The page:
What to Learn From the History of Protest in Sports

John Carlos and Tommie Smith raised their fists during the awards ceremony at the 1968 Olympic Games as homage to the Black Power movement. They stood with the presence of solidarity and empowerment by their sides. Global society was in uproar. Perhaps, were it not for the advocacy by Billie Jean King for Title IX, gender equality among the athletic community would not even come close to being a topic of discussion. The instance stands as a trademark for individuality and liberty. The late Muhammad Ali refused to be drafted into the Vietnam War and he did so with such eloquence. The then-21-year-old Toni Smith, Manhattanville College women’s basketball senior guard, expressed great opposition for the Iraq War by turning her back on the United States flag back in 2003. The athlete was verbally obliterated. Viciously taunted by the words of angry Americans. Words that were intended to defy her message. Their demeanors resonated. The moment reflects as a spark of déjà vu. Star quarterback for the San Francisco 49ers, Colin Kaepernick takes the knee during the National Anthem to highlight police brutality in the U.S., it manifested outrage and perhaps presented a disillusioned narrative for many. With all of these bold moments throughout history, it appears we have yet to learn a thing from those who show us the integral picture that defines and how we can diminish the concept of inequality in America.

It is evident that throughout history, the action of protesting can give a great number of lessons that teaches how humanity can do better. In recent events, athletes such as Colin Kaepernick and Steph Curry have used their platforms to defy a system that is abhorrently unfair to many. These lessons continue to present solutions that can be applied onto the political issue that currently buries the nation. Considering that sports have a large platform throughout the country,  it has always been used as a vessel to challenge and modify conventions. It is reasonable (and constitutional) that athletes use the same platform as a canvas to present opinions regarding a corrupt system. Yes, this is certainly necessary.

Jackie Robinson, a quintessential paragon in breaking the color barrier in the MLB, describes it best in his 1972 autobiography about viewing the U.S. flag from a different point of view in response from facing racism during his time:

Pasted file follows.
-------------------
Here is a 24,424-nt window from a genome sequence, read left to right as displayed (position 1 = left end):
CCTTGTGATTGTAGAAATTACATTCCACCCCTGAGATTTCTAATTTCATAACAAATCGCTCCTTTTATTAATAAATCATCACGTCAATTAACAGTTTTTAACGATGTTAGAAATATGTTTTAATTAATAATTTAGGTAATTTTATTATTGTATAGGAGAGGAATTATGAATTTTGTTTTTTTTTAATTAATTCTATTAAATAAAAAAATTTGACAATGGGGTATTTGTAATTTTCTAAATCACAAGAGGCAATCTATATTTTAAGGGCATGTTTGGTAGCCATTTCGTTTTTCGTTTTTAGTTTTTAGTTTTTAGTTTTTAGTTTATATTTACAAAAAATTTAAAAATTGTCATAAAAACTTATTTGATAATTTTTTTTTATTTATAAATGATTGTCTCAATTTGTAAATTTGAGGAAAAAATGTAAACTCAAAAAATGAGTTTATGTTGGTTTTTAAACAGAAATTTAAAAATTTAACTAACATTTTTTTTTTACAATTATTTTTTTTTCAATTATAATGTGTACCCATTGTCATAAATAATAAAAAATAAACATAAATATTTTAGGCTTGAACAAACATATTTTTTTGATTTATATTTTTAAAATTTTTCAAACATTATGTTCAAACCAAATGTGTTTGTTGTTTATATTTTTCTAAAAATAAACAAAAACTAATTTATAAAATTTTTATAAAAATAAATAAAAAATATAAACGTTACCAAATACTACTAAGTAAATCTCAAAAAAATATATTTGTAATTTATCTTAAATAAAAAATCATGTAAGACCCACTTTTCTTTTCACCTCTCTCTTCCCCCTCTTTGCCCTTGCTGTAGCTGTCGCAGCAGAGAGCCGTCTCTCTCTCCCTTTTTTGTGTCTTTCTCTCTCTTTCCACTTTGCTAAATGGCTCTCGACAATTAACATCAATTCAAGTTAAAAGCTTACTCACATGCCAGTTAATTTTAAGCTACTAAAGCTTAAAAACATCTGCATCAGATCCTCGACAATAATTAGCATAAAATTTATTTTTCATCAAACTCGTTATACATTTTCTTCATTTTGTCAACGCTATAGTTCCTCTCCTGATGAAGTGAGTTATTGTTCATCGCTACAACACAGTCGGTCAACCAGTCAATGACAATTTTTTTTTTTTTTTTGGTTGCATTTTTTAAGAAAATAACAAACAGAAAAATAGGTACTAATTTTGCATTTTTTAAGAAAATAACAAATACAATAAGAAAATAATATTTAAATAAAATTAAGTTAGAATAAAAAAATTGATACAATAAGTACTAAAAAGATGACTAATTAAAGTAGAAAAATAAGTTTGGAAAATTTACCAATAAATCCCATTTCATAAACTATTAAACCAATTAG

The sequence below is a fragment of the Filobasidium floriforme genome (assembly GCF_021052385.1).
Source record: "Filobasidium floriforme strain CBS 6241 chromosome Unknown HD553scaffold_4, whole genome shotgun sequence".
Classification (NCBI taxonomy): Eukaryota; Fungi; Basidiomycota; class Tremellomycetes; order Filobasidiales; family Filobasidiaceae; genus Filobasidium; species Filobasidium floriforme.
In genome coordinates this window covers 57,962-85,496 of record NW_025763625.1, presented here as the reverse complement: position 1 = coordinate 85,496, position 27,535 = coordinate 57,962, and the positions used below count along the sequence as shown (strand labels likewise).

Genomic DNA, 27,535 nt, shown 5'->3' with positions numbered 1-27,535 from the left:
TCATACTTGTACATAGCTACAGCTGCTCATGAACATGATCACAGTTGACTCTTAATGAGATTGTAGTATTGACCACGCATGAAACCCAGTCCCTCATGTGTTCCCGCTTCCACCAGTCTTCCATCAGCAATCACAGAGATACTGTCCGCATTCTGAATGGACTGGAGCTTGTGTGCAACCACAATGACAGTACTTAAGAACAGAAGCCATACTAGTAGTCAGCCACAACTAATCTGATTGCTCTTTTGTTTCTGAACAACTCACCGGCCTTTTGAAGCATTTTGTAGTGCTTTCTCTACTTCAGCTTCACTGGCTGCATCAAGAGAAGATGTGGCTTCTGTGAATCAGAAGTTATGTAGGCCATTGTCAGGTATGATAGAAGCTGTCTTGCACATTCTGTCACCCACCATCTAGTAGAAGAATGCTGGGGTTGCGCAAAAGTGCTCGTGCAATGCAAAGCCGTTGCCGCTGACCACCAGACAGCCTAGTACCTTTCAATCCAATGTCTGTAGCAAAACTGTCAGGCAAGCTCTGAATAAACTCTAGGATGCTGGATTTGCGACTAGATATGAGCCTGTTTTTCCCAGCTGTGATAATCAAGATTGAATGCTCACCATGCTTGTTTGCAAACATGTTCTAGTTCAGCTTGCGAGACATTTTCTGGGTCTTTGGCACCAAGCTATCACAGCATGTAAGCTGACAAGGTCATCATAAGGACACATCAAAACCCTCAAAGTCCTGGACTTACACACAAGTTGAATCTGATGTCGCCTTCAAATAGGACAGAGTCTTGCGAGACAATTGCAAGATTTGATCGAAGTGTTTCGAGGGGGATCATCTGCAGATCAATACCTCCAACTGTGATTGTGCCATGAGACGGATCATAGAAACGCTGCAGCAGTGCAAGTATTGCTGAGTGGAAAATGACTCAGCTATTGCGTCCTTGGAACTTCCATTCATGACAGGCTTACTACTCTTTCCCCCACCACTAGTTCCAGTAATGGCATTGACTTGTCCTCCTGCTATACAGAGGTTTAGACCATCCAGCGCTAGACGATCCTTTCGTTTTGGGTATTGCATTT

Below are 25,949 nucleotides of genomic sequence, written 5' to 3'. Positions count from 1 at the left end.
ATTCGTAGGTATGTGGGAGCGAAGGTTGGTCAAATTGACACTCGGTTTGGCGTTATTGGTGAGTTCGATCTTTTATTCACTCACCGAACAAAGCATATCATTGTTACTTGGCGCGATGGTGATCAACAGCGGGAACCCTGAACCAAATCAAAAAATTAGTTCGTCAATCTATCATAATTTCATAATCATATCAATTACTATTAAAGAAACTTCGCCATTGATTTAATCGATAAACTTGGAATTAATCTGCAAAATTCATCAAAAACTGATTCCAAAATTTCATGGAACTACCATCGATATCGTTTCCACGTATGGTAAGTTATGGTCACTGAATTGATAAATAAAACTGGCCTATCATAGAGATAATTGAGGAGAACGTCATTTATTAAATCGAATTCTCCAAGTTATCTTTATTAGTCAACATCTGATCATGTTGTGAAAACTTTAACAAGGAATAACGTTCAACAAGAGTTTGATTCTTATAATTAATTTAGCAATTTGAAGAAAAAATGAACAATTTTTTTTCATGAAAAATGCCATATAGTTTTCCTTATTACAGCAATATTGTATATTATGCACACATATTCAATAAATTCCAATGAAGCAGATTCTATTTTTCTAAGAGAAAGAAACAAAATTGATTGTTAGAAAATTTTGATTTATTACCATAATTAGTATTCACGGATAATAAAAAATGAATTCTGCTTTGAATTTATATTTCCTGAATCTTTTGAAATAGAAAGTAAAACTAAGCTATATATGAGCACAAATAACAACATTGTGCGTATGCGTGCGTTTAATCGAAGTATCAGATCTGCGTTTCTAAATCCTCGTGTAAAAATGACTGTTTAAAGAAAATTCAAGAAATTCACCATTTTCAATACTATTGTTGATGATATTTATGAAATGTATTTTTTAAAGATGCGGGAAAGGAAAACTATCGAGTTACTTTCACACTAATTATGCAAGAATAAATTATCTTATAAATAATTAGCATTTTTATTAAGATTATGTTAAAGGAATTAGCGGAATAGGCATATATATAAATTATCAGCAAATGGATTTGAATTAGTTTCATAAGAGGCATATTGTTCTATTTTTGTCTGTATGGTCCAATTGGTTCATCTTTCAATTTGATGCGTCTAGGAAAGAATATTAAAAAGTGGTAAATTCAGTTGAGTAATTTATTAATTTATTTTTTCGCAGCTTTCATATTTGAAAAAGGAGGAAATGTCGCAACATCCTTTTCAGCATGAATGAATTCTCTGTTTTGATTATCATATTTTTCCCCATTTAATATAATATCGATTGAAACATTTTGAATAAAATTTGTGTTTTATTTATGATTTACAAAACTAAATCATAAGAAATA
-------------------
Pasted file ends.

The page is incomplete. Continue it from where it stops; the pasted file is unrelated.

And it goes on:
“I cannot stand and sing the anthem. I cannot salute the flag; I know that I am a black man in a white world.”

Many athletes today take it within their belief that the current abrasive economic convention must be confronted. They emulate critical roles that can enable social change. This, at the forefront, has opened a path to a society where inclusivity and representation for the minority is encouraged heavily. Suggesting that athletes should “stay out of politics” erases the significant attention these issues desperately need. This also diminishes the courage and liberty to free democracy that differs the country from authoritarian states. The United States has always struggled with the idea of applying equal ideals to everyone. The same ideals that are enshrined in our sacred Constitution and Bill of Rights. There are many aspects that differentiate the United States from other countries, however, there is a great number of characteristics that certainly do not pertain to American values. Using various ways of protesting is in no way unpatriotic. Pinpointing that our Union is imperfect is everything but weakness. 

Although the United States is steeped in the principles of individual liberty, freedom of expression and democracy, people of color, immigrants and women have struggled to receive the full benefits of citizenship

Sports have been composed to cultivate and persuade a large platform of people. Now more than ever, athletes seem to look to resolve issues that affect others outside their boundaries rather than looking for personal glory. It is not the responsibility of every breathing American to stand in solace alongside them. However, their message must remain loud and clear until a plan of action is within our reach, whether this involves gender equality or police brutality awareness. Throughout the history of sports, many athletes have always had a specific insight into working towards a goal. With an elevating fist or kneeling down across a playing field, it is a profound way to say something about our nation. We need to start listening more.

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tyler tamez
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